Kirk has written extensively for various magazines, made hundreds of television appearances as a commentator on justice issues and sports, and hosted a series of hour-long, dramatic re-enactments of famous Canadian legal cases – History’s Courtroom – in 2002 and 2003. Mr. Makin won the Scales of Justice Award for justice reporting in 1988 and 1989; the National Newspaper Award, (Feature Writing) in 1995; The 1996 Stan McDowell Award for top writer at Globe and Mail; The “Champion of Justice Award” (presented by the U.S. National Association of Criminal Defence Lawyers) in 1998; the 2002 and 2003 Justice Award for Excellence in Writing. He was a finalist in the 2003 National Newspaper Award, Beats category and in 2003 was awarded the silver medal by [...]

13 07, 2017

Wrongful Conviction Day to be held on October 2, 2017

By |July 13th, 2017|Uncategorized|Comments Off on Wrongful Conviction Day to be held on October 2, 2017|

Save the date for Wrongful Conviction Day~October 2, 2017. 

14 05, 2017

Congratulations to Russell Silverstein

By |May 14th, 2017|Uncategorized|Comments Off on Congratulations to Russell Silverstein|

On April 13, 2017, the Ministry of the Attorney General announced that Russell Stuart Silverstein was appointed a judge to the Ontario Court of Justice, effective April 26th.

In 2003, Russell joined Innocence Canada as a member of our Review Committee, he later became a Director of the Board and in 2014 he was elected as Co-President.

In 1984, Russell was called to the New York Bar and to the Ontario Bar in 1985. Russell practised in both French and English as a criminal defence lawyer at the trial and appellate levels.  He was well respected by his colleagues at Innocence Canada for his leadership, legal expertise, work ethic, and dedication to the review of potential wrongful conviction cases.

Russell will be a positive addition to the judiciary because of his gifted legal mind, his sense of fairness and his respect for the most vulnerable of society.  He will be deeply missed.

We extend our heartfelt congratulations to Justice Silverstein on the well deserved honour that has been bestowed upon him for over 30 years of commitment to the legal profession.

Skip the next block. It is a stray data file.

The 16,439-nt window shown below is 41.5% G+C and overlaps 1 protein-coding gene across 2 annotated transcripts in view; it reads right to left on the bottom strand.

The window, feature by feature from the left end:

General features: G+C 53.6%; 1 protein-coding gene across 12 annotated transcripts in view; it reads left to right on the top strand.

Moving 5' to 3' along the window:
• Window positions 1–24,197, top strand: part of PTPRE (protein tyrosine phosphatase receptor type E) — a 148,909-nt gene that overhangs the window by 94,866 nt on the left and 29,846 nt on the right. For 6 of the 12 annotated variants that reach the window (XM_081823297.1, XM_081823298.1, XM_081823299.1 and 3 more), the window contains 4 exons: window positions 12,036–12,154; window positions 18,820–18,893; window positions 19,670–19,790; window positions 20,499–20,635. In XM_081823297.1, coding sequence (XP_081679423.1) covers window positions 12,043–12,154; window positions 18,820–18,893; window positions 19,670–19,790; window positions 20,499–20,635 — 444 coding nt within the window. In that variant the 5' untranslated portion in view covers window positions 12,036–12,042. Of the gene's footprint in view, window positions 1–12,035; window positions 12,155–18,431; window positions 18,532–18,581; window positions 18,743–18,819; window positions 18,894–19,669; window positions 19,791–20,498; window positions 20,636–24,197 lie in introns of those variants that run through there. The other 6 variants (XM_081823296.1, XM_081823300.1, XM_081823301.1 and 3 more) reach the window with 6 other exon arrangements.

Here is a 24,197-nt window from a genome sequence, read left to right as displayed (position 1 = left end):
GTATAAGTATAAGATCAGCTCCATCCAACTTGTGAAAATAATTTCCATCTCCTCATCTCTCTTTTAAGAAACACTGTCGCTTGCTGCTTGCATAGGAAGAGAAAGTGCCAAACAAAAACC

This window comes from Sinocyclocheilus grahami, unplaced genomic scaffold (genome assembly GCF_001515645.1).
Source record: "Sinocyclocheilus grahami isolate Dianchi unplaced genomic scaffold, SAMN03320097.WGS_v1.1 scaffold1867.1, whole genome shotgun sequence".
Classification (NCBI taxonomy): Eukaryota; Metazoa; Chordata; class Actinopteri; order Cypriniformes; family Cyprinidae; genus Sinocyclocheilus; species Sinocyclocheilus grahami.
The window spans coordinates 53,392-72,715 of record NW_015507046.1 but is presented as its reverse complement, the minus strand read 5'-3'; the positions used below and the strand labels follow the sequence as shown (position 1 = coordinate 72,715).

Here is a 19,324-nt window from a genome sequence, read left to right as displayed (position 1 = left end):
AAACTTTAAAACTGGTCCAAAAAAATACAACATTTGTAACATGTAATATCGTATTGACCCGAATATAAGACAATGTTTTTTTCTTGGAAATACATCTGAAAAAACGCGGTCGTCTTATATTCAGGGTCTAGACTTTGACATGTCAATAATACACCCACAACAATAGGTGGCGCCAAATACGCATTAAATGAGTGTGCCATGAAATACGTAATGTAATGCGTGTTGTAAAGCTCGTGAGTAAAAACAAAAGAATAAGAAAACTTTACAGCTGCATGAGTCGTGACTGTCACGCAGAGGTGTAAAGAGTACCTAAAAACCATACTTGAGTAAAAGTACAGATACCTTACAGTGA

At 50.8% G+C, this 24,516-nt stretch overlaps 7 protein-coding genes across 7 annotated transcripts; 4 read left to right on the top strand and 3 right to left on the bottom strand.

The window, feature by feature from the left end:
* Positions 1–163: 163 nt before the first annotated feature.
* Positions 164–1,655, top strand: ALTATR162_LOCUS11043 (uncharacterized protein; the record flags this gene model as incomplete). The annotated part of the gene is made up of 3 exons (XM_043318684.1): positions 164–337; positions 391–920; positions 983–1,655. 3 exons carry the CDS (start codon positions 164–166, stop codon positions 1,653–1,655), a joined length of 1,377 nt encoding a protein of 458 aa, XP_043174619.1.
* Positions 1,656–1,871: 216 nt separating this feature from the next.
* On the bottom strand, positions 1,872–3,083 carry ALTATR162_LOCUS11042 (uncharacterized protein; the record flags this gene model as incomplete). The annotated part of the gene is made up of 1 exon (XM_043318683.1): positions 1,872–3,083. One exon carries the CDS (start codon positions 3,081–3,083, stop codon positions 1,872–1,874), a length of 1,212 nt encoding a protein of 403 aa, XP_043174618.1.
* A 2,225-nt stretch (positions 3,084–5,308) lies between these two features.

Chief Justice Lise Maisonneuve has assigned Justice Silverstein to preside in Toronto.

10 04, 2017

The Innocence Network Conference in San Diego

By |April 10th, 2017|Uncategorized|Comments Off on The Innocence Network Conference in San Diego|

The 2017 Innocence Network Conference took place from March 23-25, 2017 in San Diego, California. Amongst the 190 exonerees in attendance was Innocence Canada exoneree, Maria Shepherd who was accompanied to the conference by her husband, Ashley.

Innocence Canada was also represented by Sean MacDonald, Win Wahrer, Caitlin Pakosh and David Levy. At the conference were representation from 14 International Innocence organizations which included Canada, China, Argentina, United Kingdom, Italy, Israel, Norway, Taiwan and the United States.

The first Innocence Network Conference was held in San Diego 15 years ago. This year’s conference was attended by approximately 800 people. The keynote speaker was Valerie B. Jarrett, who was senior advisor to President Obama.

Fourty-three (43) exonerees obtained their freedom in 2016 and were welcomed into the Innocence family by past exonerees. It was a moving and memorable three days which was highlighted by the introduction of the 190 exonerees.

Exonerees and their supporters

Daniel Villegas, John Mimbela Sr. and his wife Lucy

John Mimbela Sr. and Marty Tankleff.

Read about Marty’s story here: http://www.martytankleff.org/

Learn more about John Mimbela here: http://www.nbcnews.com/dateline/video/full-episode–the-confession-5494375076

Barry Scheck, Maria Shepherd and Jeff Deskovic

 

David Levy and Caitlin Pakosh (Innocence Canada), Sunny Jacobs, Peter Pringle and Christine 

:)